.Memories of John:
More than 40 years have passed since John and I began our teaching careers in Great Falls, Montana. He was at the High School and I at a Junior High but somehow I fell in with John and a handful of young teachers from North Dakota. 1966-1967...our first year of teaching...with dozens and dozens of other rookie teachers...our first real paychecks...learning how to deal with students, colleagues and principals...the joy and frustration of coaching...all against a background of the Vietnam war, the Selective Service, and the draft boards back home. Parts of our country were in turmoil but we were privileged enough, were lucky enough, to create a special year of memories.
Let me share some of the “good times” with John:
John was such a gifted and graceful athlete. He quickly became the most accomplished skier in our group, the one who led the rest of us struggling neophytes down the slopes of King’s Hill, Montana. We ended the ski season with a vigorous Easter trip to Sun Valley, Idaho. The sunny days we rented saddle horses and raced at full gallop, once out of sight from the stable boss.
The day John convinced us that we could “safely” walk to the middle of the railroad trestle that spanned high over the Missouri River. The Sunday afternoon pick-up basketball games. We followed closely the team sports for the three high schools in town along with college and professional teams. John especially pre-dated ESPN with his knowledge of individual teams, the players, and the standings within the various conferences.
Most everything could be a competition with John. He could induce a wager over which runner would finish fifth and which one sixth in a track event. The flying lesson, the J-T and country music, the bull-sessions! Our group of guys had some memorable discussions: “How much money would a guy need to make before he dared enter marriage?” or “Would UCLA and Lew Alcindor win the college basketball championship?” or “How long should a person’s life be? How many years, how many birthdays are needed to prevent a feeling of being cheated?” We were so young and we all saw ourselves as invincible. None of us had an inkling of the significance of one friend’s argument that “every person will receive the number of years needed to demonstrate his or her character to the rest of the world.” After the last day of school, John and I left for our homes back in North Dakota and Minnesota. At that stage in our life, we could pack all of our earthly belongings in the trunk and back seat of our vehicles. I don’t remember the make or model of his car but out in the emptiness of Eastern Montana, where a speed-limit sign read “Safe and Prudent”, we traded cars and sped mile after mile with the red needles of our speedometers leaning far to the right. I did not see John again. He became an officer in the Marines. I married, moved back to Minnesota, and was not drafted into the Army because the Government decided that our country needed science teachers. One day the Minneapolis Tribune listed John Joyce, Minot North Dakota, killed in action. I remarked to my wife, “I would bet that there was some kind of problem and they needed a volunteer to cross over some dangerous ground. John would say, Let me do it! I can make it!” There were no limits to what John would do for his team or a friend.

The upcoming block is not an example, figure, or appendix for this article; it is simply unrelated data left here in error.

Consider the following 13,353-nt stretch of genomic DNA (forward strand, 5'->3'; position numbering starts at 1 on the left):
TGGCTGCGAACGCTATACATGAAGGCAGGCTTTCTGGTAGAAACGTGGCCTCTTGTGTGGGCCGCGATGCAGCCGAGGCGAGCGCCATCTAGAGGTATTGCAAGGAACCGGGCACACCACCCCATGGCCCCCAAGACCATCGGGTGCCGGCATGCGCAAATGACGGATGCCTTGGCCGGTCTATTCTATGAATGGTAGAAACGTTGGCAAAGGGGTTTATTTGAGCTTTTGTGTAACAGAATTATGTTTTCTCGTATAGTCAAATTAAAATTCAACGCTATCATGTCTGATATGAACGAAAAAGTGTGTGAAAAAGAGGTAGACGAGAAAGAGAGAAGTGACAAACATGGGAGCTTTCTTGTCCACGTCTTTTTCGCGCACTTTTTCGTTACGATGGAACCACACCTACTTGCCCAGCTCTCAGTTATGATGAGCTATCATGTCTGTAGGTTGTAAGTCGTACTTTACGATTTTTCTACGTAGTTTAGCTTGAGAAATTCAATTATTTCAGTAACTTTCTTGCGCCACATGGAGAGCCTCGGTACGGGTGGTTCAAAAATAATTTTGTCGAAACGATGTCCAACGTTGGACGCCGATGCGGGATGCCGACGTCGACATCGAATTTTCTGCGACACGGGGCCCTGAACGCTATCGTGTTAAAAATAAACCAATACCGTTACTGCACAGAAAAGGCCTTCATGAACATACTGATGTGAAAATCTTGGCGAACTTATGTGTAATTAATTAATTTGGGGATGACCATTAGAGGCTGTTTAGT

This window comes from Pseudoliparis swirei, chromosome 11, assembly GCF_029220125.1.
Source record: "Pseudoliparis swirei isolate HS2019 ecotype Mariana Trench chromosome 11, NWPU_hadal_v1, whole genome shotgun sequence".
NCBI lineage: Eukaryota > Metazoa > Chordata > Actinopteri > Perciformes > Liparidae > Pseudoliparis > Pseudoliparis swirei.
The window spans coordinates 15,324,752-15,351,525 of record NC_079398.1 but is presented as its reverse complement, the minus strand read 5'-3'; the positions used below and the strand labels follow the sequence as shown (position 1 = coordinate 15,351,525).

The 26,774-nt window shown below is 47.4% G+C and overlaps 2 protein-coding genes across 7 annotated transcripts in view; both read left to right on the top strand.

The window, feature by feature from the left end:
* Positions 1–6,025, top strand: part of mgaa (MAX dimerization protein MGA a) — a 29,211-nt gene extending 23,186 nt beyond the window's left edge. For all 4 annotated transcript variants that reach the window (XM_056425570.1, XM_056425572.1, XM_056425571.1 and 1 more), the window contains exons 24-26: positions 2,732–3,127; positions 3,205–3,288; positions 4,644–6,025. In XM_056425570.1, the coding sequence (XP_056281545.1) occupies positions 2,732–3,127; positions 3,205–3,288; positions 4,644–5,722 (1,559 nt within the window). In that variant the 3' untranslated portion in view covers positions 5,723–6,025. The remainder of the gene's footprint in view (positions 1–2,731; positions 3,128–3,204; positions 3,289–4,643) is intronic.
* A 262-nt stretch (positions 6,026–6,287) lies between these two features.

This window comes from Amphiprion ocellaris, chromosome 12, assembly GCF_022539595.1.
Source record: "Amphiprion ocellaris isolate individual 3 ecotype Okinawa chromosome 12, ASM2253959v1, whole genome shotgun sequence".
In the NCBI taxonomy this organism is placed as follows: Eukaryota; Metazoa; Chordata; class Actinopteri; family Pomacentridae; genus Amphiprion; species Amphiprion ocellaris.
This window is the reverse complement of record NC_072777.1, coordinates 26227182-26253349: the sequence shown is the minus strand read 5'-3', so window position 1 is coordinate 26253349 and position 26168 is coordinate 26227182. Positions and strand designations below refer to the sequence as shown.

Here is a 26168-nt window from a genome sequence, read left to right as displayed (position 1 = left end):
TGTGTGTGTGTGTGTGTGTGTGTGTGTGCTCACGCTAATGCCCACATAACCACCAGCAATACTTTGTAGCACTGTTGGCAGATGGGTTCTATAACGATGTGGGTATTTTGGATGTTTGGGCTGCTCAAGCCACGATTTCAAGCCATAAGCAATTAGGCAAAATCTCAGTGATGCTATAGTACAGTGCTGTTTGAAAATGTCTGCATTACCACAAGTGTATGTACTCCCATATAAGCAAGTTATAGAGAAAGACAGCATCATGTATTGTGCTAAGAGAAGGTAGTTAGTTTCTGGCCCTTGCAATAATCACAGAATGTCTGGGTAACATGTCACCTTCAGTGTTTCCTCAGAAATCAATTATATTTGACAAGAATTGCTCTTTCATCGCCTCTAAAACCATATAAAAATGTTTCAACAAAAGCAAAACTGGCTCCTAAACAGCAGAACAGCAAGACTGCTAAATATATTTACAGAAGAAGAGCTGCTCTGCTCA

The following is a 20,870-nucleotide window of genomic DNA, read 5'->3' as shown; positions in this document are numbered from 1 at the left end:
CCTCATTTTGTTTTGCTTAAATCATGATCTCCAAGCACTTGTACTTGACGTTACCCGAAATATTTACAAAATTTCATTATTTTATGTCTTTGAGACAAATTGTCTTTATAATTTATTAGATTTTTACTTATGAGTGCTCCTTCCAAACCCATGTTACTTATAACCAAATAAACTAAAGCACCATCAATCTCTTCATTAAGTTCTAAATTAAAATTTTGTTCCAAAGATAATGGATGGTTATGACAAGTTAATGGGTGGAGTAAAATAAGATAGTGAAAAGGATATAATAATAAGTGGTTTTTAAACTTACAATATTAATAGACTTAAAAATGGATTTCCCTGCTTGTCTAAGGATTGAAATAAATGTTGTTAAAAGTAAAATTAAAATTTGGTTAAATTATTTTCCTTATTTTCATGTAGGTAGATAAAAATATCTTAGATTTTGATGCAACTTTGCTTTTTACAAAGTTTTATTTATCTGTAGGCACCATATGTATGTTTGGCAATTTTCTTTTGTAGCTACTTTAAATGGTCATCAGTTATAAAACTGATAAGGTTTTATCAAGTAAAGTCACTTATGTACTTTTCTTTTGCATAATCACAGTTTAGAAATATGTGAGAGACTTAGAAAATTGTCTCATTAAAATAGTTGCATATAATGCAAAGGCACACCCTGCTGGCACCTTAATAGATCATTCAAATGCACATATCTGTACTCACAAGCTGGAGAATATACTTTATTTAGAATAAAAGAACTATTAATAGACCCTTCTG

Allow me to honor John’s memory with a passage from Sigurd Olson’s book, Reflections from The North Country. “The real truth in what they were and did lives on, each person leaving his own evidence of his time on earth. It is like a stone thrown into a calm pool, its ripples spreading wider and wider, possibly into infinity.”
John demonstrated his great character in that school year. He influenced my life, that circle of young teachers, as well as the students in his classes. We were and remain in John’s “ripple”. John’s memory continues to live on.
By: Harold (Finn) Fenske
Forwarded, per Julie's request. A very eloquent and moving recollection of one person's relationship with John...
From: Harold Fenske
Date: March 20, 2009
Subject: Memories of John
Please forgive me if this letter seems like a bolt out of the blue.
I am a retired science teacher in northern Minnesota. Your brother John and I began our teaching careers in Great Falls Montana back in the 1966-67 school year. I knew that John gave his life in Vietnam. His memory has been with me these past 40 years. I have touched his name on the Wall in Washington DC. but always wondered about details and his family back in North Dakota. The miracle of Google led me to the http://k326marines.com/nevergorgotLtJoyce.html web site and your wonderful words. I would like to share some memories of that first year of teaching with your brother John.
LT. JOYCE WAS KILO'S 2ND PLATOON COMMANDER IN 1969
Song-"What a Wonderful World" sung by Louis Armstrong/written by Bob Thiele (as "George Douglas") and George Weiss in 1967. Produced by ABC Records.